Once comfrey starts growing, it doesn't stop until the first cold snap. In the winter the plants go dormant and it's then that a thick layer of manure can be applied.
To get more plants, push your spade through the middle of a plant and lever up a portion. Take root cuttings (about 2 inches long) and away you go again. Any leftover bits will happily root wherever you put them.
You will be surprised how quickly Comfrey grows. When the flowers appear take a cut. Use a pair of shears and cut about 20cm (6in) from the ground. Comfrey has little hairs on the leaves, which can irritate, so wearing gloves is recommended.
In the second year your comfrey patch starts to really pay off. In the spring it will leap back from its winter sleep. Your first cut will get the spuds off to a good start. After that you should get at least a further three or four cuts.
If it's the roots you're after, those can be dug in the autumn.
Comfrey has long been known in Britain as a medicinal herb, it goes by a wide array of folk names including boneset, bruisewort, healing herb, knit bone, and miracle herb. Needless to say, the many unofficial titles bestowed upon comfrey speak volumes about its actions as a medicinal plant.
The Saxons referred to this plant as yulluc and used it in travel protection magic. Comfrey was apparently also given to bards and minstrels to protect them in their wanderings.
All parts of the plant have healing properties. It is widely known for its use on bone, cartilage, connective tissue and for skin complaints and it can also help reduce bruising. Comfrey is an excellent source of vitamin B12 and has been found to break down red blood cells, therefore supporting its use for bruising.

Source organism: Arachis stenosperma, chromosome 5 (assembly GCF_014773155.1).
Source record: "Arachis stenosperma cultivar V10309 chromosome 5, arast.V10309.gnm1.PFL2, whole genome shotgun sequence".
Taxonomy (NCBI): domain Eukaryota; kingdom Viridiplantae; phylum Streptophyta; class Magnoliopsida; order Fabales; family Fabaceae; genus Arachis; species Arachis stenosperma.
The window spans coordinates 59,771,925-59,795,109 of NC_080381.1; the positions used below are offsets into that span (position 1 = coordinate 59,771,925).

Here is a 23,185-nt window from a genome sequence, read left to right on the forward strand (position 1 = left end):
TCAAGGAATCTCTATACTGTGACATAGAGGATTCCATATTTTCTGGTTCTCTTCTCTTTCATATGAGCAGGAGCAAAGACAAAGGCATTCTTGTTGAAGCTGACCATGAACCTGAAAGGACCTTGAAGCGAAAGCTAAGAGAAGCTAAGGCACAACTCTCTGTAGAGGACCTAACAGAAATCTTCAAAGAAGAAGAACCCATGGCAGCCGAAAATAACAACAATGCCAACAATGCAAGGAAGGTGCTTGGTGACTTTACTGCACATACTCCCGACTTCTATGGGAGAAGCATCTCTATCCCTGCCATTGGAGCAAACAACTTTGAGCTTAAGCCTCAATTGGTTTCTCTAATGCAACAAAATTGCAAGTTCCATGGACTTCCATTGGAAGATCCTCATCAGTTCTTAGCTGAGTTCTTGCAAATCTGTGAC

The leaves can be made into an ointment or poultice and used externally as a poultice for rheumatic pain and bruises, for ulcers and soft swellings. A good handful of chopped comfrey leaves can be boiled wrapped in a piece of cotton or towelling and after cooling, applied to the required area for no more than eight hours.
Non Medicinal Uses...
One of the major practical uses for the gardener is growing comfrey as a green manure as it ‘fixes’ many nutrients and trace elements by its growth.
Comfrey can be cut at least several times per year, but remember - the first cut of the year in spring, should go in to the furrow before the potatoes. Sometimes I cut my comfrey at least once per month here in seqld and use the leaves directly as compost on the top of other pots. It breaks down that quickly!
It is a valuable addition to the compost heap as a compost activator - comfrey is so rich that it not only enriches the soil but encourages it to heat up. If you keep chickens you can feed wilted comfrey to them.
As a companion plant, Comfrey is beneficial to avocado and most other fruit trees. Slugs adore cut comfrey leaves, but interestingly leave the plants alone. Use this to your advantage to easily “harvest slugs” – place the large leaves on beds and leave overnight. When you return the comfrey leaves will be full of slugs. Remove and despatch the blighters. Repeat the procedure as required.